Small Birds Project

A word about the small birds from the Australian Wildlife Society

Australia's small birds need our help. Surveys of bird populations show their numbers are dropping. On the other hand birds such as noisy miners, rainbow lorikeets and wattle birds have increased in number. Why? It all comes down to habitat. Over the past years Australians have planted lots of native plants in their gardens, but most of these have been plants like bottle brush or large grevilleas such as Robyn Gordon. These provide ample food for nectar eating birds such as those mentioned and this has helped their numbers to increase. However, it is a good example of how providing the right habitat can assist native species to thrive. Join our project to do the same for small birds.

Small birds, such as blue wrens, willie wagtails, yellow robins and finches need dense foliage to survive and breed and to protect them from cats, dogs and large birds. Their presence in your garden will not only give you pleasure but will also help manage garden pests.

How is the Australian Wildlife Society helping, and how can you help?

  • Plant shrubs that can grow or be pruned into a dense hedge or clump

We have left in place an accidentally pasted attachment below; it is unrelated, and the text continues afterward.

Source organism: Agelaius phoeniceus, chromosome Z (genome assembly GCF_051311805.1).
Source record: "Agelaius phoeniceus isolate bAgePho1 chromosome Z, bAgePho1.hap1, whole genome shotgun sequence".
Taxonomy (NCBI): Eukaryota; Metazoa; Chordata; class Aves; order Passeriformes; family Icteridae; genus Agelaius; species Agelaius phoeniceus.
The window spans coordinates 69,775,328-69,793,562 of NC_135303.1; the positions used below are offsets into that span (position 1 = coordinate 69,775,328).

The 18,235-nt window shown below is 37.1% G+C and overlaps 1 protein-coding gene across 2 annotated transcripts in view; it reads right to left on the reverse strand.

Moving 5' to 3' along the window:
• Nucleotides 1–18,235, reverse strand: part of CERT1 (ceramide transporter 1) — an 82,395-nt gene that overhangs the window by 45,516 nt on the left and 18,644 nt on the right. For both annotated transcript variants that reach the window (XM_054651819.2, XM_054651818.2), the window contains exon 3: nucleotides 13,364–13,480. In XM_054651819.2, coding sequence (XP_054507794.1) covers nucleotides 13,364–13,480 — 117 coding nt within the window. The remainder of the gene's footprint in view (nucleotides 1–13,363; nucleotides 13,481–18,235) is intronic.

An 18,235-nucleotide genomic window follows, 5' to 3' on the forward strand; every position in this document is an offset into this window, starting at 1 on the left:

• Consult your local nursery for suitable shrubs for your area
  • Provide water nearby
  • Invite your neighbours to do the same. The more havens the more birds are likely to stay.
  • Encourage your local Council to plant shrubbery in local parks.

Some typical shrubs include several grevilleas, such as g. rosmarinifolia. and hakeas.
Help make this a community project. It's so simple.


Do you love small birds?

With your support we can save Australia's precious small birds

Join the Australian Wildlife Society's bilbies donation program for as little as $10 or more each month and together we can make Australia a safe place where native wildlife conservation matters.


Please support our wildlife conservation work.

Help save Australia's precious wildlife by making a donation to the Australian Wildlife Society

Please support our wildlife conservation work. Click here to make a donation »